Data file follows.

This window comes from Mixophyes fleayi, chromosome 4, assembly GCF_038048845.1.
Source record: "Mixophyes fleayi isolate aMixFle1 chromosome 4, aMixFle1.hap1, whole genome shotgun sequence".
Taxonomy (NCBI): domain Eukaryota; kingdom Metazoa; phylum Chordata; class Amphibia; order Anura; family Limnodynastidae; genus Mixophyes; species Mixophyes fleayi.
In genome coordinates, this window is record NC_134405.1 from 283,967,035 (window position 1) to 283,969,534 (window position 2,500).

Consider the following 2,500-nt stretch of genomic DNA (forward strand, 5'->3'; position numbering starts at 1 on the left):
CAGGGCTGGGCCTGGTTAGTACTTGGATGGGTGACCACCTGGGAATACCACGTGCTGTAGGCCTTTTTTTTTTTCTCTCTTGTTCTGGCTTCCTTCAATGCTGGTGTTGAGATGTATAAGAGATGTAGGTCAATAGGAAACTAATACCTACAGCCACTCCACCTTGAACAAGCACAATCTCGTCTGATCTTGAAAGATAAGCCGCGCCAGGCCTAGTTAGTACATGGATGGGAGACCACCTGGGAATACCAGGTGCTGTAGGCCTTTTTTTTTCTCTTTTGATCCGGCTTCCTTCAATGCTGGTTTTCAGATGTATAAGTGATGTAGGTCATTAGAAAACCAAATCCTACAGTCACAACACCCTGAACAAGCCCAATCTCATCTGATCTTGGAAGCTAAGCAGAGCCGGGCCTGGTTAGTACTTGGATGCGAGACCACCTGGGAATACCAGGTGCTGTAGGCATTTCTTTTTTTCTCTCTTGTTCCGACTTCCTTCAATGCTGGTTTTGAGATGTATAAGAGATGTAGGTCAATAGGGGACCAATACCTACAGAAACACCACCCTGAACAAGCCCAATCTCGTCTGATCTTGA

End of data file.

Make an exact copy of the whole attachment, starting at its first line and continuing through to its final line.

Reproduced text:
This window comes from Mixophyes fleayi, chromosome 4, assembly GCF_038048845.1.
Source record: "Mixophyes fleayi isolate aMixFle1 chromosome 4, aMixFle1.hap1, whole genome shotgun sequence".
Taxonomy (NCBI): domain Eukaryota; kingdom Metazoa; phylum Chordata; class Amphibia; order Anura; family Limnodynastidae; genus Mixophyes; species Mixophyes fleayi.
In genome coordinates, this window is record NC_134405.1 from 283,967,035 (window position 1) to 283,969,534 (window position 2,500).

Consider the following 2,500-nt stretch of genomic DNA (forward strand, 5'->3'; position numbering starts at 1 on the left):
CAGGGCTGGGCCTGGTTAGTACTTGGATGGGTGACCACCTGGGAATACCACGTGCTGTAGGCCTTTTTTTTTTTCTCTCTTGTTCTGGCTTCCTTCAATGCTGGTGTTGAGATGTATAAGAGATGTAGGTCAATAGGAAACTAATACCTACAGCCACTCCACCTTGAACAAGCACAATCTCGTCTGATCTTGAAAGATAAGCCGCGCCAGGCCTAGTTAGTACATGGATGGGAGACCACCTGGGAATACCAGGTGCTGTAGGCCTTTTTTTTTCTCTTTTGATCCGGCTTCCTTCAATGCTGGTTTTCAGATGTATAAGTGATGTAGGTCATTAGAAAACCAAATCCTACAGTCACAACACCCTGAACAAGCCCAATCTCATCTGATCTTGGAAGCTAAGCAGAGCCGGGCCTGGTTAGTACTTGGATGCGAGACCACCTGGGAATACCAGGTGCTGTAGGCATTTCTTTTTTTCTCTCTTGTTCCGACTTCCTTCAATGCTGGTTTTGAGATGTATAAGAGATGTAGGTCAATAGGGGACCAATACCTACAGAAACACCACCCTGAACAAGCCCAATCTCGTCTGATCTTGA